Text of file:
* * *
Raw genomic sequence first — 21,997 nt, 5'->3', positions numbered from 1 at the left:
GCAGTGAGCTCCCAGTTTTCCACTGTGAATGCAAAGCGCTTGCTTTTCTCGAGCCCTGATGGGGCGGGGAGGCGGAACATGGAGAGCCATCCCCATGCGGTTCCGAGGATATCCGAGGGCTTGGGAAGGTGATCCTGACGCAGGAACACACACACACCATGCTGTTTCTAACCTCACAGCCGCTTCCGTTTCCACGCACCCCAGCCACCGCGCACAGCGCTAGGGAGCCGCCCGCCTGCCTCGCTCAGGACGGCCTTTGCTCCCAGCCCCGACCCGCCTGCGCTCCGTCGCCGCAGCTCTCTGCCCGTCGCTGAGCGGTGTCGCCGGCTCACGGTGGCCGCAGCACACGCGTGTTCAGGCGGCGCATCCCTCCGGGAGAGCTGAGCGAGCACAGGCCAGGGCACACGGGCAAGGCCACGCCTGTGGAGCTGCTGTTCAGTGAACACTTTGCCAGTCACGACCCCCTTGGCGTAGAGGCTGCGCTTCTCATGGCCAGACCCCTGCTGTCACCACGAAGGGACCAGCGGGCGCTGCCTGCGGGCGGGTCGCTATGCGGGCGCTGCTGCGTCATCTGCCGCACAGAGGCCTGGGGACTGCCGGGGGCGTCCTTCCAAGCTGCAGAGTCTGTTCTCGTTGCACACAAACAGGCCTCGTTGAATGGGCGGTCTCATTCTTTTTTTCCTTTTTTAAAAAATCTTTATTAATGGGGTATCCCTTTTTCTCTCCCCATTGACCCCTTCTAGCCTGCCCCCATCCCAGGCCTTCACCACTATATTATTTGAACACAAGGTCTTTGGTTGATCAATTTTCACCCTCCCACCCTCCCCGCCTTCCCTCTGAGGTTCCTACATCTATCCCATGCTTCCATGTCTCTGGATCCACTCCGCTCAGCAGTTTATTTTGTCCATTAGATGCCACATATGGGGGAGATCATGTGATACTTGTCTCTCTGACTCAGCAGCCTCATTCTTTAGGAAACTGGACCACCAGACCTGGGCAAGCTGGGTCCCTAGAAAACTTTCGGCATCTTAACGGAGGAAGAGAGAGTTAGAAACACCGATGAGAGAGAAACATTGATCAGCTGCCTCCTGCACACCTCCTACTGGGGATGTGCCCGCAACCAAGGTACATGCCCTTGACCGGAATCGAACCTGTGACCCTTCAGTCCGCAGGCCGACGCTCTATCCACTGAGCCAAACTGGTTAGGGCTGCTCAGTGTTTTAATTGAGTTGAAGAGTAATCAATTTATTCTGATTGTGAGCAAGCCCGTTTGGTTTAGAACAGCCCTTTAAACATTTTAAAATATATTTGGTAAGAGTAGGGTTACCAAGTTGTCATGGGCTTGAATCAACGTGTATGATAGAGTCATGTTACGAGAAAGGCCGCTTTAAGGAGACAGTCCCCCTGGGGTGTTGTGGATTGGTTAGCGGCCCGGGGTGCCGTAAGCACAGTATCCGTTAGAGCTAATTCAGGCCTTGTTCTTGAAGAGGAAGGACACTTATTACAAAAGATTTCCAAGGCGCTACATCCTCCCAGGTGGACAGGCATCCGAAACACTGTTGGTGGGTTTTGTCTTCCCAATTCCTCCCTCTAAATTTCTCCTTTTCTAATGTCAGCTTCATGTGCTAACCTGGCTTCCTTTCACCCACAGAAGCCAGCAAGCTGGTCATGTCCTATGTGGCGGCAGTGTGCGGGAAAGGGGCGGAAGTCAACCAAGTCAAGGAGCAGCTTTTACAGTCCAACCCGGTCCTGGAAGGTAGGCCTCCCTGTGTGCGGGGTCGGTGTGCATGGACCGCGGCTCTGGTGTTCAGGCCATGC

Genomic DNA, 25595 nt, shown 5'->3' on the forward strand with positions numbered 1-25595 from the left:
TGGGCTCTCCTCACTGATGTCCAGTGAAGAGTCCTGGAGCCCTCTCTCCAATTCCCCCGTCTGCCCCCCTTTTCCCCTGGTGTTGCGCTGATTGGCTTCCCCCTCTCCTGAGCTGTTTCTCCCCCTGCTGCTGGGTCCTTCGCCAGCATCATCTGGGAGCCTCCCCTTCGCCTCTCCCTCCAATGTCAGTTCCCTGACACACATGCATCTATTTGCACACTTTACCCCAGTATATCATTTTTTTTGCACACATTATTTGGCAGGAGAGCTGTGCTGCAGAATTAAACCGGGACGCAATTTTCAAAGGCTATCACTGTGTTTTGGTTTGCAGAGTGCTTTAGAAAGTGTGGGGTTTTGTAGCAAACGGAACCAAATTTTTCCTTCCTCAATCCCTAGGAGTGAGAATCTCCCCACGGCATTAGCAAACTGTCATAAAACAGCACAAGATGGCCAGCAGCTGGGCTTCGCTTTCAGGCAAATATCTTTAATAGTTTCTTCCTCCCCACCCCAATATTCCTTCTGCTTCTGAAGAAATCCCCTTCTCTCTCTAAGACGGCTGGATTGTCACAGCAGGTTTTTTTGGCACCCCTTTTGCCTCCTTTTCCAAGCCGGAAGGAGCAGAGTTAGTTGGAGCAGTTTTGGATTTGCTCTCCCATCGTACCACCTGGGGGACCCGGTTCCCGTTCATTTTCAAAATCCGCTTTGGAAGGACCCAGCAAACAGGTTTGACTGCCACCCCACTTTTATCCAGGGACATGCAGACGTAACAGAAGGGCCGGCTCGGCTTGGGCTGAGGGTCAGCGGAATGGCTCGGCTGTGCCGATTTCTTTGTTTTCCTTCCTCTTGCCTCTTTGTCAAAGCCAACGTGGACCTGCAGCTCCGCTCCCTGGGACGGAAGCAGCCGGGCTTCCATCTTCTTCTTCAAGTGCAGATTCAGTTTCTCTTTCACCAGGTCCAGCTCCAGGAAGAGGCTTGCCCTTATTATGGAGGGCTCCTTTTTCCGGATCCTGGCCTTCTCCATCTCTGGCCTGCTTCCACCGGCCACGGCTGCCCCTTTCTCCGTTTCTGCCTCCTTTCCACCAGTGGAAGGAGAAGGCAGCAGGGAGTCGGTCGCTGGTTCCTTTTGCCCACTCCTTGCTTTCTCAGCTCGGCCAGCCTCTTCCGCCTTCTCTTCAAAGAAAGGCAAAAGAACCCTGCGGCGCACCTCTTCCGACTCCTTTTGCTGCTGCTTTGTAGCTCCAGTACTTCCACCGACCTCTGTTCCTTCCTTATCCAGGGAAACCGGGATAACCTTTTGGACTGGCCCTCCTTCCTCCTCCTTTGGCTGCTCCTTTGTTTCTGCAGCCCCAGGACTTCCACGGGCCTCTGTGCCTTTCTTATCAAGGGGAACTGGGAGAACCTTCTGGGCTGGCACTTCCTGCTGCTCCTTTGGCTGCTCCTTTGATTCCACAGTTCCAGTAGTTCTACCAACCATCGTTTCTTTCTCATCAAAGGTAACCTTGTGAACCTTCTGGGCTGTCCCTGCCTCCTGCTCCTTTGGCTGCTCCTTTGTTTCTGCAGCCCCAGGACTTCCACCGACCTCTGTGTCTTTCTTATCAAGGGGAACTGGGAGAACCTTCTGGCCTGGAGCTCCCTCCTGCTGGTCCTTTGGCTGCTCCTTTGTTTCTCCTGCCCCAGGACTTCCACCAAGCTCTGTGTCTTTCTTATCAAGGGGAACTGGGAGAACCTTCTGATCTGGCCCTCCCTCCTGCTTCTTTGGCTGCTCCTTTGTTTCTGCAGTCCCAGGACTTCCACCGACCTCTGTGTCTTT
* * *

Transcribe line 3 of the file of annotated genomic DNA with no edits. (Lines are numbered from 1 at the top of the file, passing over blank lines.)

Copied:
Genomic DNA, 25595 nt, shown 5'->3' on the forward strand with positions numbered 1-25595 from the left: